Tuesday, March 21, 2023
March 21, 2023

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Ridgefield contract deal not yet reached, teachers likely to strike

'They don't listen. They don't value us as professionals.'

By , Columbian staff writer
2 Photos
Teachers and supporters gather in front of the Ridgefield School District offices at a rally preceding union negotiations, Monday. The Union has promised a strike vote tonight if an agreement is not met.
Teachers and supporters gather in front of the Ridgefield School District offices at a rally preceding union negotiations, Monday. The Union has promised a strike vote tonight if an agreement is not met. (Chris Dudley/Submitted photo) Photo Gallery

As of Monday evening, the Ridgefield Education Association and the Ridgefield School District have not yet reached a deal on a new contract. The union is likely to vote to go on strike in a membership meeting later Monday night, deeming the district’s latest offer to be far below what it sought.

The strike would be the first for Ridgefield since a three-day strike in 2018 that saw participation from teachers in public school districts throughout Clark County. The school year in Ridgefield is scheduled to begin Wednesday.

“We don’t want to strike. That’s not our intention here,” said union co-president Elizabeth Stamp on Monday evening. “They’ve put us in this position, they know it. Why they want this, I don’t know.”

Among the requests from the teachers union is for teachers to receive the full 5.5 percent cost of living adjustment allotment from the state: a salary boost intended to address rises in inflation and housing costs in Washington in recent years.

“There’s just a disconnect, and they haven’t provided any sort of justification for not extending that 5.5 percent,” Stamp said. “Classified staff got it. Administrators got it. But for some reason, they just don’t want to extend it to us. They’re just saying, ‘we can do what we want with this money.'”

Neighboring districts in Clark County that managed to receive the full 5.5 percent described the state endeavor as an effort to “play catch-up.”

“It’s an attempt by the Legislature to make up for the inflationary increases that have not been addressed previously,” said Kari Van Nostran, the president of the Vancouver Education Association, which received the full 5.5 percent in conversations with Vancouver Public Schools as well as a pre-negotiated 2 percent raise that was included in its 2021 bargaining session.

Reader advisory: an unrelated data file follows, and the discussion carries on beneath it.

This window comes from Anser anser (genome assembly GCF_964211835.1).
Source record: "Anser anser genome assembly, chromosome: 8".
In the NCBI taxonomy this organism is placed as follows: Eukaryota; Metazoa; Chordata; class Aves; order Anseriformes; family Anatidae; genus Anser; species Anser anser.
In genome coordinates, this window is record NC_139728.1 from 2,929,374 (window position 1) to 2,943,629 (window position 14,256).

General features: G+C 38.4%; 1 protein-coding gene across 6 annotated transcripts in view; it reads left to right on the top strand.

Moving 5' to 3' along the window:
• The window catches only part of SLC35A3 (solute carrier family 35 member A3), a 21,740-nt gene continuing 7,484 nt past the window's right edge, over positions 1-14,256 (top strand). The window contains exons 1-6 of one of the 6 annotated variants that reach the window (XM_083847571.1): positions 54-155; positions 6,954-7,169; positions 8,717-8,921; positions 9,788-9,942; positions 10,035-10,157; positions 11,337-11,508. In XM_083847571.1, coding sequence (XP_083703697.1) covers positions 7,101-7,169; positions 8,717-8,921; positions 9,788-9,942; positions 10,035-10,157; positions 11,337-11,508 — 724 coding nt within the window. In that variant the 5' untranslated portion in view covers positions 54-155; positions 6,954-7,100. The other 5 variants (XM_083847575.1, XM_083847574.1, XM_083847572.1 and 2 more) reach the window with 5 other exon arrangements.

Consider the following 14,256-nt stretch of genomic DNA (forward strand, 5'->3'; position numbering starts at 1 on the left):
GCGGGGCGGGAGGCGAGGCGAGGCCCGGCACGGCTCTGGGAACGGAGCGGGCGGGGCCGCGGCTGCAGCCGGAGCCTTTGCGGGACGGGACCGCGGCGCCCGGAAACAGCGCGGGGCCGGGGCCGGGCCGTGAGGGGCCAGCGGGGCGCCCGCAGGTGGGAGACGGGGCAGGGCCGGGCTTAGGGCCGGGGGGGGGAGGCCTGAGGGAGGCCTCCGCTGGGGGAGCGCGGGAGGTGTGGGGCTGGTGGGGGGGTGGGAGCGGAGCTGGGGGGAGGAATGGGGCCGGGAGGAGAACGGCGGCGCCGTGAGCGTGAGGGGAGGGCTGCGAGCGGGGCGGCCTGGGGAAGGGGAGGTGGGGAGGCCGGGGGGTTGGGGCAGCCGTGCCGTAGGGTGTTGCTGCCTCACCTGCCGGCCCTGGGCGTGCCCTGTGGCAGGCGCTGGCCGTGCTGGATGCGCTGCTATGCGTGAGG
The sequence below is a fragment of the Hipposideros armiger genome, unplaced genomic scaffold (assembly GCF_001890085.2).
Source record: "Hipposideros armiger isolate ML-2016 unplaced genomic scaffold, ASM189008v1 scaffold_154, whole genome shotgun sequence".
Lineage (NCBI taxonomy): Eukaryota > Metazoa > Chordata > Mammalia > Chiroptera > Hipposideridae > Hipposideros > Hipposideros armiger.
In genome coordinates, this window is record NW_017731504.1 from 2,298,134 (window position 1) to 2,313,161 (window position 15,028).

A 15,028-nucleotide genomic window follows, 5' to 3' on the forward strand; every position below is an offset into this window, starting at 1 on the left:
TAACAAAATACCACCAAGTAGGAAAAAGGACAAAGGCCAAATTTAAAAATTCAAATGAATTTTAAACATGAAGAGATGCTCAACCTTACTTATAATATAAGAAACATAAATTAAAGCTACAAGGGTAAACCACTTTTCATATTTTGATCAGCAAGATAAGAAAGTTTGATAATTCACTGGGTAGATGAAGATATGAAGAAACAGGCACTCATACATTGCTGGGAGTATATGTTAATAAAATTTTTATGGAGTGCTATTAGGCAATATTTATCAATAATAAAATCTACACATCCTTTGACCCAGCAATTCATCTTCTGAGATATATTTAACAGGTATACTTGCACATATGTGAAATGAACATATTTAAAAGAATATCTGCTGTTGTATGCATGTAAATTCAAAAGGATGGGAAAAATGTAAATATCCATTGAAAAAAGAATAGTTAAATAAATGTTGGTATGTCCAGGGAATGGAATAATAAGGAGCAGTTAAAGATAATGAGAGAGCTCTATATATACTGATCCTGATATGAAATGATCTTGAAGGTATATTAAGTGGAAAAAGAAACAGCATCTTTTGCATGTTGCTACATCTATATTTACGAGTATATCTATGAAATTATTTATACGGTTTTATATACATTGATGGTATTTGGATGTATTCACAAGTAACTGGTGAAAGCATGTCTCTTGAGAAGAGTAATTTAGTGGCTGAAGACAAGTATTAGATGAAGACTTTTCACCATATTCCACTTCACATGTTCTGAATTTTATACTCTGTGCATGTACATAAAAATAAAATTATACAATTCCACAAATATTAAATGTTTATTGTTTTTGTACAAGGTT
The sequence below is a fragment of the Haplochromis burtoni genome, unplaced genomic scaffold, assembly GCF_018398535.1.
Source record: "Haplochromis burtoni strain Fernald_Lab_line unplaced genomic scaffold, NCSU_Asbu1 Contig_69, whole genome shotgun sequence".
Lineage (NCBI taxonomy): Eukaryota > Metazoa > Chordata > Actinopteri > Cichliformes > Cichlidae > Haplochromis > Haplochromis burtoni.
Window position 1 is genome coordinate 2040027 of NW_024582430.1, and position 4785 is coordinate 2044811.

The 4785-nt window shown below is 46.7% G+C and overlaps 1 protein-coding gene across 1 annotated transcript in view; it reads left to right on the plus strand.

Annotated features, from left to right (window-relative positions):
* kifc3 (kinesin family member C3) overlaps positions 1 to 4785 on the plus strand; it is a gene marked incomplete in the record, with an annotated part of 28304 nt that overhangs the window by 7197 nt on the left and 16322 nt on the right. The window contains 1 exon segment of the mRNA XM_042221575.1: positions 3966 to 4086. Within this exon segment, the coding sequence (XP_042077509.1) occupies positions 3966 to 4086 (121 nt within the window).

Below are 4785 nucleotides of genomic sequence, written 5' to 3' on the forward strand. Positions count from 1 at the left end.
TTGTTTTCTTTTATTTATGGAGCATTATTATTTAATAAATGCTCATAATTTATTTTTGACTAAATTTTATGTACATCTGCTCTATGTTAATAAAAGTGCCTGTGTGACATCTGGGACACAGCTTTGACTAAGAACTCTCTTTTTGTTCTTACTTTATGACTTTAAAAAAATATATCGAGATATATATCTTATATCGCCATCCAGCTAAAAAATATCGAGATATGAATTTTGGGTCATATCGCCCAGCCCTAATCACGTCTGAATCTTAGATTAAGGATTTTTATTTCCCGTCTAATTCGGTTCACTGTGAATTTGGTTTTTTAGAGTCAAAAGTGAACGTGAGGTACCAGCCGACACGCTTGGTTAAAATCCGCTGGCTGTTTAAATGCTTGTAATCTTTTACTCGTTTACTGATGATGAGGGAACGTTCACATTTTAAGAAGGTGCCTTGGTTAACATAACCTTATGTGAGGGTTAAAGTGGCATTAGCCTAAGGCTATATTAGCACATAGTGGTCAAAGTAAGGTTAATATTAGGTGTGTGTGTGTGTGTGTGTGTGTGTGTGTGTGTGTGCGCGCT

“It was a recognition for a lack thereof of the last several years and an attempt to help educators play catch-up. Our hope is that we wouldn’t need to play catch-up any more.”

Teachers in Ridgefield are also seeking additional support for paraeducators and special education professionals, who were facing steep increases in class sizes amid Ridgefield’s unrelenting student population growth.

Without the passage of a capital facilities bond that would have allowed the district to begin construction on new school buildings, the district has resorted to filling extracurricular spaces like Sunset Ridge Intermediary School’s wrestling room with temporary, partitioned classrooms — a move that has angered some parents and community members.

One of the biggest concerns regarding the cramped classes is regarding special education, Stamp said. Not only are the sizes of the classes beyond what’s written into the contracts of special education teachers, but in some cases they breach the terms of individual student’s Individualized Education Plans, IEP, or 504 Plans, which require the district by law to provide certain terms of service to children with disabilities.

District officials have pointed to the passage of their bond — which requires a 60 percent supermajority to pass — as the lone, true solution to the overcrowding issues. A date has not yet been set for the bond’s next vote, but it won’t be until 2023.

“Our priority is to start the school year on time,” said Ridgefield School district spokesperson Joe Vajgrt. “We want to provide fair wages, while at the same time we have to manage our fiscal responsibility.”

Ridgefield shared a full, 64-page copy of its latest contract offer on its website just after 6 p.m. on Monday, which can be found at https://www.ridgefieldsd.org/page/bargaining-update.

The Ridgefield Education Association has a membership meeting scheduled for 7:30 p.m., in which it may either vote to strike or vote to approve the new contract. Stamp said she anticipates the union to decline the district’s newest offer and that a strike vote will likely follow.

“This is very disappointing, it’s hard for even some of our members to see the disrespect we’re facing,” Stamp said. “The ball is in their court to come up with something better. We’ve tried to work with them all year long. But this shows that they don’t value us and they don’t listen.”